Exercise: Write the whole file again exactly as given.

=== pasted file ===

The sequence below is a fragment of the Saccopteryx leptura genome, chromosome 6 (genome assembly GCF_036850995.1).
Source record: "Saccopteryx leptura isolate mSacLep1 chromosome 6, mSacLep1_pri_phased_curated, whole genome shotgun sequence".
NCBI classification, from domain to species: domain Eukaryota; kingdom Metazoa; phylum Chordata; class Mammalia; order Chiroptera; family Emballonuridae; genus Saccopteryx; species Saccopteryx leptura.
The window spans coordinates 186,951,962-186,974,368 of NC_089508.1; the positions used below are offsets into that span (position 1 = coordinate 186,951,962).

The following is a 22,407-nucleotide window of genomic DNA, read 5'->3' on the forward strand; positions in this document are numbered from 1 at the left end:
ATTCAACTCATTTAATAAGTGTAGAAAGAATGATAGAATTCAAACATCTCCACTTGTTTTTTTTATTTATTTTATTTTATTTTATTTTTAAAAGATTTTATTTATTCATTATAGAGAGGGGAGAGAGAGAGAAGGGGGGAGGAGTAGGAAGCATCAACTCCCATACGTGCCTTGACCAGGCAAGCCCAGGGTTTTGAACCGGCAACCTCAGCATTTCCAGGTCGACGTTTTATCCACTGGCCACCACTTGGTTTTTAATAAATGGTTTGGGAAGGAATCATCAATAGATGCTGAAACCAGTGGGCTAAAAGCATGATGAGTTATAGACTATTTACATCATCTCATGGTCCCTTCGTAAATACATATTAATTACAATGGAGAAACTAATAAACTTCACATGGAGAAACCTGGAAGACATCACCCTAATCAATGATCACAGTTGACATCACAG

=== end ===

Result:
The sequence below is a fragment of the Saccopteryx leptura genome, chromosome 6 (genome assembly GCF_036850995.1).
Source record: "Saccopteryx leptura isolate mSacLep1 chromosome 6, mSacLep1_pri_phased_curated, whole genome shotgun sequence".
NCBI classification, from domain to species: domain Eukaryota; kingdom Metazoa; phylum Chordata; class Mammalia; order Chiroptera; family Emballonuridae; genus Saccopteryx; species Saccopteryx leptura.
The window spans coordinates 186,951,962-186,974,368 of NC_089508.1; the positions used below are offsets into that span (position 1 = coordinate 186,951,962).

The following is a 22,407-nucleotide window of genomic DNA, read 5'->3' on the forward strand; positions in this document are numbered from 1 at the left end:
ATTCAACTCATTTAATAAGTGTAGAAAGAATGATAGAATTCAAACATCTCCACTTGTTTTTTTTATTTATTTTATTTTATTTTATTTTTAAAAGATTTTATTTATTCATTATAGAGAGGGGAGAGAGAGAGAAGGGGGGAGGAGTAGGAAGCATCAACTCCCATACGTGCCTTGACCAGGCAAGCCCAGGGTTTTGAACCGGCAACCTCAGCATTTCCAGGTCGACGTTTTATCCACTGGCCACCACTTGGTTTTTAATAAATGGTTTGGGAAGGAATCATCAATAGATGCTGAAACCAGTGGGCTAAAAGCATGATGAGTTATAGACTATTTACATCATCTCATGGTCCCTTCGTAAATACATATTAATTACAATGGAGAAACTAATAAACTTCACATGGAGAAACCTGGAAGACATCACCCTAATCAATGATCACAGTTGACATCACAG